In his update, PFEW secretary Calum Macleod admitted he would not join the Force if he had his time again.
“I question why people would for the salary they achieve, for the support they do not achieve, why people would place themselves and their families at risk under the current climate,” said Calum, adding: “I’m not saying it can’t be redressed, but if my 11-year-old came to me and said he wanted to join the police I’d be encouraging him to look in a different avenue.”
Echoing Steve and Tiff, Calum also addressed issues surrounding pay, specifically referring to cops having to take on a second job due to the current cost of living crisis.
He added: “How can it be right police officers struggle to keep a roof over their heads and put food on the table and then be expected to run into a situation where someone is carrying an axe? Police officers should be appropriately paid.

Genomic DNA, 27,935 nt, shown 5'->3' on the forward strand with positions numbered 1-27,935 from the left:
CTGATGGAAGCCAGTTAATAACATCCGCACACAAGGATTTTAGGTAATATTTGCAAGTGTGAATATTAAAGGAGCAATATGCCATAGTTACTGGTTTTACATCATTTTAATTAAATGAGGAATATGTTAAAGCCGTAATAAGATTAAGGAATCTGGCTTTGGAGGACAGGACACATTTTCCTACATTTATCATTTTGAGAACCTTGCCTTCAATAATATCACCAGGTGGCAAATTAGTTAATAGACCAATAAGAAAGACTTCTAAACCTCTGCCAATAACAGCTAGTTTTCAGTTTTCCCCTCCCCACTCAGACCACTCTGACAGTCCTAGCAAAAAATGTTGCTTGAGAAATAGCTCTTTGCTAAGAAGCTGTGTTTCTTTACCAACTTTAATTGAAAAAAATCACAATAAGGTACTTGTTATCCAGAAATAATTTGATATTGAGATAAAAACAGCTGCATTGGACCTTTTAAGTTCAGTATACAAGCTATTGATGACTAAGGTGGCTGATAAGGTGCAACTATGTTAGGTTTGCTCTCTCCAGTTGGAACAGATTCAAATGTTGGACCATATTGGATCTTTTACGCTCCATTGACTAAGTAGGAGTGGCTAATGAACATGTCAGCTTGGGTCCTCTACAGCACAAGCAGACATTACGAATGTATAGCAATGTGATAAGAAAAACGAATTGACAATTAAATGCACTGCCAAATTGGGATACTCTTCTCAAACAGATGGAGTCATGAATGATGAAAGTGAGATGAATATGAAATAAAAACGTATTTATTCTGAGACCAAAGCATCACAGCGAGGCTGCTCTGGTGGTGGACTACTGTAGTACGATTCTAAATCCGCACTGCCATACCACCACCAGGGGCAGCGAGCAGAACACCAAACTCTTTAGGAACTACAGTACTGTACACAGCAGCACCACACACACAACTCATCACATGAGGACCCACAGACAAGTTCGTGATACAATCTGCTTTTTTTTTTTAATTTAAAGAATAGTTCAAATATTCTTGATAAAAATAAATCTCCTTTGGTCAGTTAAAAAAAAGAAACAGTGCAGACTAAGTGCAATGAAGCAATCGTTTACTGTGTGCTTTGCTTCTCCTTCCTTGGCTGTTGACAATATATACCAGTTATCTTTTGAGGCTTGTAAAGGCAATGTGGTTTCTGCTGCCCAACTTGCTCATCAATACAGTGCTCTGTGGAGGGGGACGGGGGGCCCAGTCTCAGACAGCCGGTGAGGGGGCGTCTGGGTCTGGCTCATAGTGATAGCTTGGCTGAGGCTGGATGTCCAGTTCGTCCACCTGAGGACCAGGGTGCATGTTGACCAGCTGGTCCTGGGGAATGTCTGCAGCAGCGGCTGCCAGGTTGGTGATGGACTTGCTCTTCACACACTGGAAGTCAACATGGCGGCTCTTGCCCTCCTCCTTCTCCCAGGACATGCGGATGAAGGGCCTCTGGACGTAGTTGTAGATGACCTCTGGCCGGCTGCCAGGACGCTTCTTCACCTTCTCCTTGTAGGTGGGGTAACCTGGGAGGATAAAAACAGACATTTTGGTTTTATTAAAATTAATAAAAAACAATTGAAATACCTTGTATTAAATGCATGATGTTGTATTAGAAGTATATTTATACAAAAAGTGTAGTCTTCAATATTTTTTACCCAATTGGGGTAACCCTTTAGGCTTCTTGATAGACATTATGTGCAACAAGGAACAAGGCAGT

“Let’s start with what they’re already down, 20p in the pound less than they had in 2010. That’s ridiculous.”
Leadership in policing
The Leadership in Policing session was introduced by national board member and PFEW professional development lead Paul Matthews.
Paul began with a detailed look at what he believed was the failing of current and historic police leadership, shining a light on the lack of supportive, compassionate, loyal and inspiring leadership that is prevalent in forces today, up and down the county.
Paul, who was joined virtually by Ray Clare, head of leadership and progression at the College of Policing (CoP), said: “It is vital for officers to have leaders that use their experience to lead by example and who will listen to, and adapt to new ideas, rather than promote change for its own sake.